Win a $1 Million Picasso for $136 and Help Save History
The 4,700-year-old Phoenician city of Tyre, assaulted by Egyptians and Babylonians, by Alexander the Great and the Crusaders, has found a defender with a famous lineage.
Olivier Widmaier Picasso, a grandson of Pablo Picasso, the Spanish-born titan of 20th century painting, is offering the opportunity to own one of his grandfather’s original drawings, which he says is valued at $1 million, for $136.
An online lottery for the small 1914 cubist drawing “L’Homme au Gibus,” or “The Man with the Opera Hat,” closes on Dec. 18, and the odds have been set at 50,000 to 1. The odds of winning $1 million in the New York State lottery are 3.8 million to 1.
“My grandfather loves to be a pioneer in everything, from his personal life, his sentimental life, to his work at the atelier,” Picasso, 52, said yesterday in an interview in New York. “I know that he would have said yes to this. I feel like continuing the process for him.”
The International Association to Save Tyre, established to protect the UNESCO World Heritage site on the southern coast of Lebanon just north of the Israeli border, is raffling off the masterpiece to raise about $5 million.
The association is selling 100-euro ($135) tickets on the raffle’s website, 1 Picasso for 100 euros, until the Dec. 18 drawing at Sotheby (BID)’s in Paris. The French foreign, interior and finance ministries approved the online lottery, which is capped at 50,000 tickets.
The goal is to fund an artisans’ village and a cultural institute to support economic development and preservation and research on a city steeped in Mediterranean, Middle Eastern and Christian history.
The port city is “above and beyond any kind of political ideas or religions” and is linked to a rich civilization, Olivier Picasso said. “I know my grandfather, who gave a lot of time for people and causes and also for important movements, would have supported this.”
Modern history has been as cruel to Tyre as ancient and medieval times were. The city was badly damaged during Lebanon’s civil war in 1975 to 1990 and by Israel’s campaigns against the Palestine Liberation Organization and the Shiite Muslim organization Hezbollah, which the U.S., the European Union and Israel consider a terrorist organization.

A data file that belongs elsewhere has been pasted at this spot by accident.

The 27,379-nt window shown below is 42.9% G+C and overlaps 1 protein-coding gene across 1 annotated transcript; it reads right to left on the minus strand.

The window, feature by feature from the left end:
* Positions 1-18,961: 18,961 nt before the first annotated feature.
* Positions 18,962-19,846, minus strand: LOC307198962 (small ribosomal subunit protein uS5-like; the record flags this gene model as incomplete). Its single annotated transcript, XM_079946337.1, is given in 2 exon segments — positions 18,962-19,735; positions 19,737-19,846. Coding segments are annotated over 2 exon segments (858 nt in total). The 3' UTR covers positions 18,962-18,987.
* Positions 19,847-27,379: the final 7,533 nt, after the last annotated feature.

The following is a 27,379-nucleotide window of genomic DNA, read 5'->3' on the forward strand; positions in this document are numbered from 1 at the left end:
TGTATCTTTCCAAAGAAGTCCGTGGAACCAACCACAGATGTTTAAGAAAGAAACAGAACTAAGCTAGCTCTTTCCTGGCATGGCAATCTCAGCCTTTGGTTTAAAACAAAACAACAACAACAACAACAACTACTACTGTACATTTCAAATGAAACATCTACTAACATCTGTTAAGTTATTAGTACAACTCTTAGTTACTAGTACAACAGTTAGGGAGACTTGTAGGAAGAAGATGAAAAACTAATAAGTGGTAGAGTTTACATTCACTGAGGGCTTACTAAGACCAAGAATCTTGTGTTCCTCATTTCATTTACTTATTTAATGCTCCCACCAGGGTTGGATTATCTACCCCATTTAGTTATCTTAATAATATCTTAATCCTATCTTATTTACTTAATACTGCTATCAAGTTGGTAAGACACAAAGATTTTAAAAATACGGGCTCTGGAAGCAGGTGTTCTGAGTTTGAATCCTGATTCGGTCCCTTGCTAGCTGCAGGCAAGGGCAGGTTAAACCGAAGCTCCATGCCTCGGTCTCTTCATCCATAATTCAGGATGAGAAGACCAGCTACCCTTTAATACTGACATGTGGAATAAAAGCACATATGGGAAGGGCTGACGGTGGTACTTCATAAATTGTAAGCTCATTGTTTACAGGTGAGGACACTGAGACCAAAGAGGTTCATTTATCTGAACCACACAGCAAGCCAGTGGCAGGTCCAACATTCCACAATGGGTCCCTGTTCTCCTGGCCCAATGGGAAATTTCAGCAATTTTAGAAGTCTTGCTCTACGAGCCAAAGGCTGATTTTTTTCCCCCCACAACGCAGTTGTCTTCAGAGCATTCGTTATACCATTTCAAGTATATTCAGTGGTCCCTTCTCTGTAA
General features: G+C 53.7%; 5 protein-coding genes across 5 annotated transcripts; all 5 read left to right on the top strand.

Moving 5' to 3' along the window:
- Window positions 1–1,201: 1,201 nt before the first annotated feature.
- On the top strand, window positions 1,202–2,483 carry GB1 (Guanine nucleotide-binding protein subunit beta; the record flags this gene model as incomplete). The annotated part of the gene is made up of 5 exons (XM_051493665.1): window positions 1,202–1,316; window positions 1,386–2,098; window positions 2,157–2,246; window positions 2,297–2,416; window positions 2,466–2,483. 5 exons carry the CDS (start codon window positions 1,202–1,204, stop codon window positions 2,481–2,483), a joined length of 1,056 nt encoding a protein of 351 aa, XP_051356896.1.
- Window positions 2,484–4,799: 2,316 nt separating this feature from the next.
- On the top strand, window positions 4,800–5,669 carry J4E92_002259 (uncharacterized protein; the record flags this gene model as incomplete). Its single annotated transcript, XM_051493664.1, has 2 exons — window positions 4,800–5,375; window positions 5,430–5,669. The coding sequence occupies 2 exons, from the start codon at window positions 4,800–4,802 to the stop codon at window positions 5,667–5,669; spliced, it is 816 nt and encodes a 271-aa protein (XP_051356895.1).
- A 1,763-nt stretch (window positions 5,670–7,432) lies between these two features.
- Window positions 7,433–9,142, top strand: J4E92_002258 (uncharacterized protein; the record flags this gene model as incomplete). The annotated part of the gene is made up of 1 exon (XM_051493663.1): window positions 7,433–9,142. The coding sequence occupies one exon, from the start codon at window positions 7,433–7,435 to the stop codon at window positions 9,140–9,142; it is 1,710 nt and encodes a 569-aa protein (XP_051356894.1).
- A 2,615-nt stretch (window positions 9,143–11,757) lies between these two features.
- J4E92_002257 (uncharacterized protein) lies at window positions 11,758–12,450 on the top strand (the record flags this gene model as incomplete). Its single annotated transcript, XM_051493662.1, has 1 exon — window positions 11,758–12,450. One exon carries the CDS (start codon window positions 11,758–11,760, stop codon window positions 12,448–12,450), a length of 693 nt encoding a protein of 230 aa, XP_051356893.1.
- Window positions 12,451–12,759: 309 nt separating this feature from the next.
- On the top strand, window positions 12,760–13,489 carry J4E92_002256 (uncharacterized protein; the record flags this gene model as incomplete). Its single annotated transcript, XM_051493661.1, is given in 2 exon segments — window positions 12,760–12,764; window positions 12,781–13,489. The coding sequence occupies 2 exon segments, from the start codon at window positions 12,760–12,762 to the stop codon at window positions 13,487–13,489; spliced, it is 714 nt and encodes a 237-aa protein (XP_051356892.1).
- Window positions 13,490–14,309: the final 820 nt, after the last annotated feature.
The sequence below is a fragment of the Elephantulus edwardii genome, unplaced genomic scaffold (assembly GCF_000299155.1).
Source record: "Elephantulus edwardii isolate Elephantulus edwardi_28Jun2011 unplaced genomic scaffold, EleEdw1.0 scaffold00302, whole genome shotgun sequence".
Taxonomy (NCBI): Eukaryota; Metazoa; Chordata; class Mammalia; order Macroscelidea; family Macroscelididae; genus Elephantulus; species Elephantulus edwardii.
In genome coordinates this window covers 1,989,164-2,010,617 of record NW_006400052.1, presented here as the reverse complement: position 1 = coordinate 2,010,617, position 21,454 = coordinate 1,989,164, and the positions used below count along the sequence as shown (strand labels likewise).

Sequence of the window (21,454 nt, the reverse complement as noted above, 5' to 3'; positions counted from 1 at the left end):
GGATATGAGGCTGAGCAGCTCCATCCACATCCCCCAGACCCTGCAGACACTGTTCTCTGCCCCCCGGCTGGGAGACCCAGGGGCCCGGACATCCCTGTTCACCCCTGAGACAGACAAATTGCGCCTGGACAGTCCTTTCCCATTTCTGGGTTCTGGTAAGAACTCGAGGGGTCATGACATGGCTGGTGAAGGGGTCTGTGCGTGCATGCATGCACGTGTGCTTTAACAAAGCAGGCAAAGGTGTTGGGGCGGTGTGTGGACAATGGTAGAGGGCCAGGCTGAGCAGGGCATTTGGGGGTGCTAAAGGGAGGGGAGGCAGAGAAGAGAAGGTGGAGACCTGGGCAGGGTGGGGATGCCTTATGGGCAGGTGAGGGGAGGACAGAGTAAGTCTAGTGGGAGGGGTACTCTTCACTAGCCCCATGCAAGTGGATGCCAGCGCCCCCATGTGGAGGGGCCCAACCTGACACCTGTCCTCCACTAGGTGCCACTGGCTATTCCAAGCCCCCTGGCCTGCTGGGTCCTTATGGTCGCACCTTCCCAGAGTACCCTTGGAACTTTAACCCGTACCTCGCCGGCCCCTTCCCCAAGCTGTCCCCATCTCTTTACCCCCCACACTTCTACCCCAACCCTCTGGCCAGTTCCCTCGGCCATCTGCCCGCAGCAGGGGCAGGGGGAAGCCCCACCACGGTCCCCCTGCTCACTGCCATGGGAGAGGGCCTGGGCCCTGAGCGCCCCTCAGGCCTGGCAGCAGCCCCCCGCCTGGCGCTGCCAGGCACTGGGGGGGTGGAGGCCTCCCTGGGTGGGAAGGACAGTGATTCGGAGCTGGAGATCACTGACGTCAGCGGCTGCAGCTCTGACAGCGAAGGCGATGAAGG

The latest assault is an influx of more than 800,000 refugees and the spillover sectarian violence from the civil war in neighboring Syria, which began in March 2011. Tyre is a stronghold of Iranian-backed Hezbollah, which supports Syrian President Bashar al-Assad against 1,200 armed groups.
Economic growth in Lebanon has slowed to an average of 1.5 percent in the last two years from 7 percent in 2010, according to the International Monetary Fund. Tourism, more than one-fifth of the economy in 2010, shrank 12.5 percent in the first six months of this year after Persian Gulf monarchies warned their citizens against visiting. The slowdown and the influx of Syrian refugees may double the unemployment rate to more than 20 percent in 2014, the World Bank said in September.
Peri Cochin, a French-Lebanese journalist and television producer who helps raise funds for the International Association to Save Tyre, came up with the idea while searching for an innovative way to increase global awareness for the city where she was raised.
“I didn’t consider any other artist but Picasso because that is the kind of household name brand that you need for everyone around the world to know about a 4,000-year-old city that remains largely unattended to,” Cochin said yesterday in the interview with Olivier Picasso.
With the help of a “very generous” anonymous donor, the association bought the drawing from a private New York gallery in early 2012, Cochin said. It took almost two years to get official authorization, as raffles and lotteries in France are run by the state, she added.
“L’Homme au Gibus,” which measures 30.5 x 24 centimeters (12 x 9.4 inches) and bears the artist’s penciled signature in the upper-right corner, is an example of the synthetic cubist period that shows Picasso’s use of color to represent perspective, Olivier Picasso said.
The drawing reflects the inspiration Picasso had two years before he designed the set and costumes for the 1916-1917 show “Parade,” his collaboration with the French writer Jean Cocteau and the Russian ballet impresario Sergei Diaghilev on the first surrealist stage production, he said.
Olivier Picasso interpreted that his grandfather drew a man in a top hat in response to the French high society he encountered when he moved in 1912 from the bohemian Montmartre area of Paris to the more “chic” St. Germain de Pres with his then-lover Eva Gouel.
“Much later, Picasso says those years, 1912-1915, with Eva were the best times of his life,” said Olivier Picasso, whose grandmother is Marie-Therese Walter, one of the artist’s many mistresses. Walter was 28 years younger than Pablo Picasso.
When asked if the artist’s best times were not with his grandmother, Olivier Picasso said his grandfather “probably would say the same of every woman” he was with.
“But he is not the only man to say that,” Olivier said.
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